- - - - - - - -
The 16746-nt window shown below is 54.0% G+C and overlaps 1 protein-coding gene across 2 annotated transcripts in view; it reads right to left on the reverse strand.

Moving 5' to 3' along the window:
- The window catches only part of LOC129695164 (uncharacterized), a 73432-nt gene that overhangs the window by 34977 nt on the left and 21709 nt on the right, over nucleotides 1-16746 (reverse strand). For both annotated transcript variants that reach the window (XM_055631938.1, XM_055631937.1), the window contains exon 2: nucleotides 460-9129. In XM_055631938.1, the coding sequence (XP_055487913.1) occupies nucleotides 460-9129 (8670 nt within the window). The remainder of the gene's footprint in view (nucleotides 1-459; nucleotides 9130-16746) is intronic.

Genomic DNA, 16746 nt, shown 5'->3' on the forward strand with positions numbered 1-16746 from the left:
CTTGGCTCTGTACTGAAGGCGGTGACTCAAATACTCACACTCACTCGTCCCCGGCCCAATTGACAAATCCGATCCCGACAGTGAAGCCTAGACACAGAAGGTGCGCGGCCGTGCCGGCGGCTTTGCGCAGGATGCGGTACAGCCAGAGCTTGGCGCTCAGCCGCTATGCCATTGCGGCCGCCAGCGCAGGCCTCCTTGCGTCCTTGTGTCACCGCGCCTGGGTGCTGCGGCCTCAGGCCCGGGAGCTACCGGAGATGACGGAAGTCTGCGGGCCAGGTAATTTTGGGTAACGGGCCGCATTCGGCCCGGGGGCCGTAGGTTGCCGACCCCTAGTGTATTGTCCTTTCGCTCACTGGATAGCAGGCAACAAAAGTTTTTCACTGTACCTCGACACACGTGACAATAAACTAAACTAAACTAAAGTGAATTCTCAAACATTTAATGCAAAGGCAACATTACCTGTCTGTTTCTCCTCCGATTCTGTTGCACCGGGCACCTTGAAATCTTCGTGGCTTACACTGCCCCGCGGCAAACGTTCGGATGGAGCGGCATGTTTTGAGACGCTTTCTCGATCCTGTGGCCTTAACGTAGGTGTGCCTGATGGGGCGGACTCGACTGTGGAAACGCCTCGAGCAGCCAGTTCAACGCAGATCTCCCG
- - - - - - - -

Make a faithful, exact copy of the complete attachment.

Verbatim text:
The 16746-nt window shown below is 54.0% G+C and overlaps 1 protein-coding gene across 2 annotated transcripts in view; it reads right to left on the reverse strand.

Moving 5' to 3' along the window:
- The window catches only part of LOC129695164 (uncharacterized), a 73432-nt gene that overhangs the window by 34977 nt on the left and 21709 nt on the right, over nucleotides 1-16746 (reverse strand). For both annotated transcript variants that reach the window (XM_055631938.1, XM_055631937.1), the window contains exon 2: nucleotides 460-9129. In XM_055631938.1, the coding sequence (XP_055487913.1) occupies nucleotides 460-9129 (8670 nt within the window). The remainder of the gene's footprint in view (nucleotides 1-459; nucleotides 9130-16746) is intronic.

Genomic DNA, 16746 nt, shown 5'->3' on the forward strand with positions numbered 1-16746 from the left:
CTTGGCTCTGTACTGAAGGCGGTGACTCAAATACTCACACTCACTCGTCCCCGGCCCAATTGACAAATCCGATCCCGACAGTGAAGCCTAGACACAGAAGGTGCGCGGCCGTGCCGGCGGCTTTGCGCAGGATGCGGTACAGCCAGAGCTTGGCGCTCAGCCGCTATGCCATTGCGGCCGCCAGCGCAGGCCTCCTTGCGTCCTTGTGTCACCGCGCCTGGGTGCTGCGGCCTCAGGCCCGGGAGCTACCGGAGATGACGGAAGTCTGCGGGCCAGGTAATTTTGGGTAACGGGCCGCATTCGGCCCGGGGGCCGTAGGTTGCCGACCCCTAGTGTATTGTCCTTTCGCTCACTGGATAGCAGGCAACAAAAGTTTTTCACTGTACCTCGACACACGTGACAATAAACTAAACTAAACTAAAGTGAATTCTCAAACATTTAATGCAAAGGCAACATTACCTGTCTGTTTCTCCTCCGATTCTGTTGCACCGGGCACCTTGAAATCTTCGTGGCTTACACTGCCCCGCGGCAAACGTTCGGATGGAGCGGCATGTTTTGAGACGCTTTCTCGATCCTGTGGCCTTAACGTAGGTGTGCCTGATGGGGCGGACTCGACTGTGGAAACGCCTCGAGCAGCCAGTTCAACGCAGATCTCCCG